The Real Sermon on the Waterfront
Hattip to the ever reticent lads and lasses at Lair of the Catholic Cavemen. Probably the most powerful sermon ever placed on film, Father Barry speaks of Christ and his crucifixion on the docks. The best performance Karl Malden ever gave. Elia Kazan’s masterpiece, On the Waterfront (1954) was also his response to the criticism he received for naming names before the House Un-American Activities Committee in 1952.
The character of Father Barry was based on the actual work on the docks of a hardbitten Irish-Catholic Jesuit Priest, Father John Corridan. From 1946-1957 he waged a one man crusade in New York against the gangsters who controlled the International Longshoreman’s Association. One of the bosses who controlled the union was “Tough” Tony Anastasia, a brother of Albert “The Madhatter” Anastasia, one of the former bosses of Murder, Inc.
In the face of these murderers, Father Corridan, son of a New York cop who had died when Corridan was nine, was completely fearless. Teaching longshoremen Christian principles in labor\management relations at the Saint Francis Xavier Labor School, Father Corridan faced down a union thug sent to disrupt his class: “If anything happens to the men I’m trying to help here, I’ll know who’s responsible, and I’ll personally see to it that they are broken throughout this port. They’ll pay and I’ll see that they pay.”
Father Corridan compiled information which eventually filled sixteen filing cabinets on the mobsters who controlled the ports and who made life miserable for honest longshoremen. He shared this information freely with reporters, including Malcolm Johnson of the New York Sun who won a Pulitzer for his series in 1948 on “Crime on the Waterfront”. Father Corridan realized the pressure that could be exerted on the mob and the crooked politicians who protected the mob by such stories, and he used every opportunity to expose them in the press. He wrote scorching articles himself for America and other publications. Gradually the public began to become aware of the problem of mob domination of the docks.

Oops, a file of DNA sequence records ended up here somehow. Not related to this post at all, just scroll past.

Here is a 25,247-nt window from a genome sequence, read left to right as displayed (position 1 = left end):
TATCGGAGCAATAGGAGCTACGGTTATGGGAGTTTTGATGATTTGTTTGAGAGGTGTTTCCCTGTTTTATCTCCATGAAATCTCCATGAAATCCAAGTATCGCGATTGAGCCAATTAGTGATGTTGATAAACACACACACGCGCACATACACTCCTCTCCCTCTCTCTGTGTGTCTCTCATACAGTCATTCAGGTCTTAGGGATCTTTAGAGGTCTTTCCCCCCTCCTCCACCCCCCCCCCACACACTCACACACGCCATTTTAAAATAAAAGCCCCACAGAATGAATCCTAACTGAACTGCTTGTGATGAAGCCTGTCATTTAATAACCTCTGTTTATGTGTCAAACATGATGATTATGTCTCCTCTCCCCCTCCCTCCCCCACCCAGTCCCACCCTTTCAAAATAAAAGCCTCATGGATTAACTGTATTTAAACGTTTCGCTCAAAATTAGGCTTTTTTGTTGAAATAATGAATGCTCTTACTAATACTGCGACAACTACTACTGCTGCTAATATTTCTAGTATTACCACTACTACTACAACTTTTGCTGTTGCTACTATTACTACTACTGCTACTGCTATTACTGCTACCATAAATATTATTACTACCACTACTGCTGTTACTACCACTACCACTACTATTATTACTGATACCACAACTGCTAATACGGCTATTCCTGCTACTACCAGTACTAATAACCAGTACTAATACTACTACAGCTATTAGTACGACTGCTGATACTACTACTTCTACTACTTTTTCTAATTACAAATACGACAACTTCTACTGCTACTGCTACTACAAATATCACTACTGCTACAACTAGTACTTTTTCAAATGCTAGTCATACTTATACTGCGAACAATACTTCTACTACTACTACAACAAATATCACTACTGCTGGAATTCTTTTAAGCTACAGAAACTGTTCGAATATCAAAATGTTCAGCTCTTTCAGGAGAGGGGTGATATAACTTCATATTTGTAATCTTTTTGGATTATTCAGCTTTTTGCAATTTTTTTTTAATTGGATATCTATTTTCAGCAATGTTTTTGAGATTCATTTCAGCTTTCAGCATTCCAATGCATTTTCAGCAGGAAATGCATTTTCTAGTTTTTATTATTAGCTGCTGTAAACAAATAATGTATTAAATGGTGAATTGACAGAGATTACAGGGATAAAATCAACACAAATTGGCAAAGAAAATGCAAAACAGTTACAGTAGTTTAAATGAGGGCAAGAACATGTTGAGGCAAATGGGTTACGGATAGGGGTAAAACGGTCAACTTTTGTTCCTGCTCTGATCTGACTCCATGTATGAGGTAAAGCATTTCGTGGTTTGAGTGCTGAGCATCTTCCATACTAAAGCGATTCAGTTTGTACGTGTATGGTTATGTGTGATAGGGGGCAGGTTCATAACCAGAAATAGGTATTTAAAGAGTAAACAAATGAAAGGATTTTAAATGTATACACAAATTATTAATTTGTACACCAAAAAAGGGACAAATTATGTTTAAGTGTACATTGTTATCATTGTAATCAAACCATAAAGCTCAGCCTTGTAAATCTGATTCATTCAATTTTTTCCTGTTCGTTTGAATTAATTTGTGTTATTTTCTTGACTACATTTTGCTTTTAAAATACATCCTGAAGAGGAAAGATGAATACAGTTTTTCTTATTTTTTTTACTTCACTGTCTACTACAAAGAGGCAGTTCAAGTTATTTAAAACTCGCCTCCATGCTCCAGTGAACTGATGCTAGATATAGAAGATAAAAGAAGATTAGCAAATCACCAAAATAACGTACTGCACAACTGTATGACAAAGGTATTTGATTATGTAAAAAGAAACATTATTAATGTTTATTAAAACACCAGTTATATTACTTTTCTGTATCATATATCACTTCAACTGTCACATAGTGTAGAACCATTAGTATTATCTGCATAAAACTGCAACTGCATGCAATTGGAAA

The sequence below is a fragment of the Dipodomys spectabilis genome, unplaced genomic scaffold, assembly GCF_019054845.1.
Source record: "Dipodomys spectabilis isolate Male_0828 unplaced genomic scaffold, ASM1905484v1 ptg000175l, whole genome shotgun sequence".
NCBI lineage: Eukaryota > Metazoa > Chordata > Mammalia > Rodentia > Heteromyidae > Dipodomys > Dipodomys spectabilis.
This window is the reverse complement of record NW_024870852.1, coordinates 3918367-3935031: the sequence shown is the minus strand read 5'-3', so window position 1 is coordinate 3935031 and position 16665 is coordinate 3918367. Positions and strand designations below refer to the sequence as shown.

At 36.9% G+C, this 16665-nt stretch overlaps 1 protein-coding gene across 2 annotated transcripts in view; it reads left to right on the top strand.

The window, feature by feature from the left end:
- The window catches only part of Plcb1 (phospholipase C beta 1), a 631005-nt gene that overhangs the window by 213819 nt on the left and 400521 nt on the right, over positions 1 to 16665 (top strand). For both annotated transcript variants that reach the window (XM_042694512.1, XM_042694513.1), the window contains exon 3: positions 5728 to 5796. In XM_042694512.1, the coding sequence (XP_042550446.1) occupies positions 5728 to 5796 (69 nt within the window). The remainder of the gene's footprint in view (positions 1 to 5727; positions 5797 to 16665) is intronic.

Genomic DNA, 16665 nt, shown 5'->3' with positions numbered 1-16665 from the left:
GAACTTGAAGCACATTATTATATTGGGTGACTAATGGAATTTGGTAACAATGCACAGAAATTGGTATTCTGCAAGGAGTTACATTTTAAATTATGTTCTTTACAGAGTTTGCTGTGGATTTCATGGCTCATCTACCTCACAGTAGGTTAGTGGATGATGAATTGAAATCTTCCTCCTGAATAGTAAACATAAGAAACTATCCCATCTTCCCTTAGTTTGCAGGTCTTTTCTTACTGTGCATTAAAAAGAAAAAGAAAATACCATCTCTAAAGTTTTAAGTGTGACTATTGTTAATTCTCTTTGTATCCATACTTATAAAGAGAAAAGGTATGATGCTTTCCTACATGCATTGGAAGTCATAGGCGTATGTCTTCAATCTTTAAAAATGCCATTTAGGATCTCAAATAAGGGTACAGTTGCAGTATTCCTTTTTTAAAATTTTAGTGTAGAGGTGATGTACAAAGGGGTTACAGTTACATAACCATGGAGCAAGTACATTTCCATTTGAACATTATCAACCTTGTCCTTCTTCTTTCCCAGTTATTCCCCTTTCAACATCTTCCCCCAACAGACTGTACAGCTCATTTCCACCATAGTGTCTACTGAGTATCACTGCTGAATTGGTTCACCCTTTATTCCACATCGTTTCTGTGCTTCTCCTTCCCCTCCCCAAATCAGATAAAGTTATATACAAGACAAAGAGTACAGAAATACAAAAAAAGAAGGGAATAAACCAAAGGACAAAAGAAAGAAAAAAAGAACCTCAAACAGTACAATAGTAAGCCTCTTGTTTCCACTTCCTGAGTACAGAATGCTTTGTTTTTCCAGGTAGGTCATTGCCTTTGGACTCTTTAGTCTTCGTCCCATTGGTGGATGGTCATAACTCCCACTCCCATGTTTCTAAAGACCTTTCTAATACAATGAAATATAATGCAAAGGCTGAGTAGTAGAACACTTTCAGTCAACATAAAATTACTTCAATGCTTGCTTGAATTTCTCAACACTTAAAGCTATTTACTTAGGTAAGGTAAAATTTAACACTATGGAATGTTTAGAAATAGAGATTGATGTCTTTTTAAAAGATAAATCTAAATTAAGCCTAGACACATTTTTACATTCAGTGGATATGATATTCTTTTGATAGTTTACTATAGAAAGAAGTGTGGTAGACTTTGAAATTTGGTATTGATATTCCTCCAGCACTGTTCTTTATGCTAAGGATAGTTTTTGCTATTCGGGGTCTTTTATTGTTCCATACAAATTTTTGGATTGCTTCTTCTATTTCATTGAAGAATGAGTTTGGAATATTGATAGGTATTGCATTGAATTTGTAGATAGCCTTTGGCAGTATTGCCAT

A turning point came in 1951 when a faction of the longshoremen rejected a union negotiated contract and went on a wildcat strike. Father Corridan supported them to the hilt. The strike shut down ports in New York and New Jersey for twenty-five days. To refute a claim by the mob dominated union that the strikers were communists, Father Corridan held a public prayer service with the strikers. He also successfully pressured Governor Dewey of New York to address the issue of mob control of the docks.
Father Barry in the movie had his sermon on the docks. Father Corridan preached many of them and one of them had this memorable statement: “I suppose some people would smirk at the thought of Christ in the shape-up. It is about as absurd as the fact that He carried carpenter’s tools in His hands and earned His bread by the sweat of His brow. As absurd as the fact that Christ redeemed all men irrespective of their race, color, or station in life. It can be absurd only to those of whom Christ has said, ‘Having eyes, they see not; and having ears, they hear not.’ Because they don’t want to see or hear. Christ also said, ‘If you do it to the least of mine, you do it to me.’ So Christ is in the shape-up.”
The shape up was the system by which the mob completely controlled which longshoremen would work and which would not. Father Corridan succeeded in having the shape up banned by the time that he left the docks in 1957, and a New York\New Jersey commision was in place to regulate the harbors.
Father Corridan went on to teach economics at LeMoyne College in Syracuse , theology at Saint Peter’s College in Jersey City and was a hospital chaplain in Brooklyn until his death at 73 in 1984. It is said of Father Corridan that he could swear like a longshoreman himself at the sight of injustice. If true, then I imagine his language is pure in his final abode.